"I want to go out there and play well so if I have to sacrifice a little bit of fashion I got to do what I got do," Tavares said with a smile. "Actually, Mark Streit, back in my first few years in Long Island, used to give me a hard time. He goes, 'If you're going to have one at least get a nice backpack!' So, I made sure to do that going forward."


Kapanen is in the middle of his worst goal drought of the season having gone 11 games between tallies. He's had some chances, but has been unable to convert since a game against Buffalo way back on Feb. 25 and it seems to be wearing on him a bit. Early in the second period on Wednesday, Kapanen was spotted on camera mouthing the words, "I can't score."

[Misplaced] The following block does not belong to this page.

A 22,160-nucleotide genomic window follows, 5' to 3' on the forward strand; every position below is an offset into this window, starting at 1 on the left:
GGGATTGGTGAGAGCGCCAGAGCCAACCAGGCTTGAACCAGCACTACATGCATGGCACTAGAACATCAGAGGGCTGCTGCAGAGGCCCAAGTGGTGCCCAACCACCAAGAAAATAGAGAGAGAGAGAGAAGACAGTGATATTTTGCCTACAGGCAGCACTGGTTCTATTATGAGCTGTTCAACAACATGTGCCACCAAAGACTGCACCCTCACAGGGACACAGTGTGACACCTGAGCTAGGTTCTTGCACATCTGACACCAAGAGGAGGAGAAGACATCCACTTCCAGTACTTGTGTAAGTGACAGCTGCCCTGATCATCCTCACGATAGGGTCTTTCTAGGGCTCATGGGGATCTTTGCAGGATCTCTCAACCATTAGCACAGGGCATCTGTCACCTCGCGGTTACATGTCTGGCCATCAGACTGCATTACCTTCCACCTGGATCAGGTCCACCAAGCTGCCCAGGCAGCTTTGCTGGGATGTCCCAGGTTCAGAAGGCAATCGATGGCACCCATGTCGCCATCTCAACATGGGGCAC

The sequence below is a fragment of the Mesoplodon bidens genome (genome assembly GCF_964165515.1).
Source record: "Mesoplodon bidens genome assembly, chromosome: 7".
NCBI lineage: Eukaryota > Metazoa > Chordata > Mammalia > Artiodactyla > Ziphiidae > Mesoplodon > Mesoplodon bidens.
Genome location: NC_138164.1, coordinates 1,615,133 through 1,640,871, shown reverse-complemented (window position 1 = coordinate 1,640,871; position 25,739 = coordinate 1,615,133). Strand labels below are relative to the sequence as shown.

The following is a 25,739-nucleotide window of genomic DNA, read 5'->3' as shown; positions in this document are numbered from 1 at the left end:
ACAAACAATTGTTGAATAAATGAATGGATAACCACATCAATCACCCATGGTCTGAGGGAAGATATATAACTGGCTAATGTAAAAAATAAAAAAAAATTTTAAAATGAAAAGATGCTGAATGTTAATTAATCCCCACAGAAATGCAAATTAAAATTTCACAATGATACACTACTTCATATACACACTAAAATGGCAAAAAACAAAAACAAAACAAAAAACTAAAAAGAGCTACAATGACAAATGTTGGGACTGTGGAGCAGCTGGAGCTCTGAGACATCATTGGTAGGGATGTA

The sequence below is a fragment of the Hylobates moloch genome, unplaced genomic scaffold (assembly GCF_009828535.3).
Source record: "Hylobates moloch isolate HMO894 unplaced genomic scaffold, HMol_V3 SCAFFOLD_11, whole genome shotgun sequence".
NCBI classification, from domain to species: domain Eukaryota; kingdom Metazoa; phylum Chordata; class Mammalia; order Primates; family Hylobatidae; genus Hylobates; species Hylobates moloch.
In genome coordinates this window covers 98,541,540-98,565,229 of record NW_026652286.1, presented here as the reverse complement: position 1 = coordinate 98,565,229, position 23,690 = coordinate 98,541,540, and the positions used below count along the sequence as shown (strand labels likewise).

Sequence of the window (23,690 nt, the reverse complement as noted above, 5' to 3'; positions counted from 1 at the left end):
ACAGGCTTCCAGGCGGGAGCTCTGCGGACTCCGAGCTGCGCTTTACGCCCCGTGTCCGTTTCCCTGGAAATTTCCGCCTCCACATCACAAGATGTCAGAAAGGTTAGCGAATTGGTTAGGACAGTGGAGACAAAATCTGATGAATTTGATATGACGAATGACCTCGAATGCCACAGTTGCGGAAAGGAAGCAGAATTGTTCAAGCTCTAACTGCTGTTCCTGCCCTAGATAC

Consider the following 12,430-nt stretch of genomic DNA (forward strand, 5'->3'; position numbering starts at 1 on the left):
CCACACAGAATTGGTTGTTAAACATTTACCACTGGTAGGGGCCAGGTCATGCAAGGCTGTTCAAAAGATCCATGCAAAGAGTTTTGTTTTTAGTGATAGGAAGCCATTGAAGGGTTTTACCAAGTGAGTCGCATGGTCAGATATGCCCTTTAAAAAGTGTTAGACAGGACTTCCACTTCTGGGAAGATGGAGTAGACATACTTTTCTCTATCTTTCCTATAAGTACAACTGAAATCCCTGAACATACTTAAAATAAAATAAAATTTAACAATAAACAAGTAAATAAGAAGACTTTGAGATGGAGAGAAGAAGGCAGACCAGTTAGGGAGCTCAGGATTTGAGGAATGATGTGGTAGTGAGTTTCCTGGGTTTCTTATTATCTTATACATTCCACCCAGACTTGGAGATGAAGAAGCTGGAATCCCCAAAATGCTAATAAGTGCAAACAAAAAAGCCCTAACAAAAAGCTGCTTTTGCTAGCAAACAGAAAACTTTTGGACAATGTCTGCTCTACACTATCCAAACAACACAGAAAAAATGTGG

"I didn't really take it too seriously when I said that," Kapanen insisted. "Right now, it's tough. It's not going in, it's not bouncing in, but that's the way it is sometimes and I feel like our line's been playing pretty solid of late."

Kapanen has 19 shots on net in five games since returning from a concussion, producing just one assist in the process. He insists he's feeling no rust associated with the injury. 

"It was fine," he said of his return. "I felt fine. Obviously, a harder game against Nashville (in his first game back), but I felt I was able to skate and pick up the pace and I feel great. I'm 100 per cent."

The snake-bitten stretch means Kapanen has been stuck on 19 goals on the season. Is the number 20 meaningful to him? 

"Yeah, obviously it'd be nice," he said.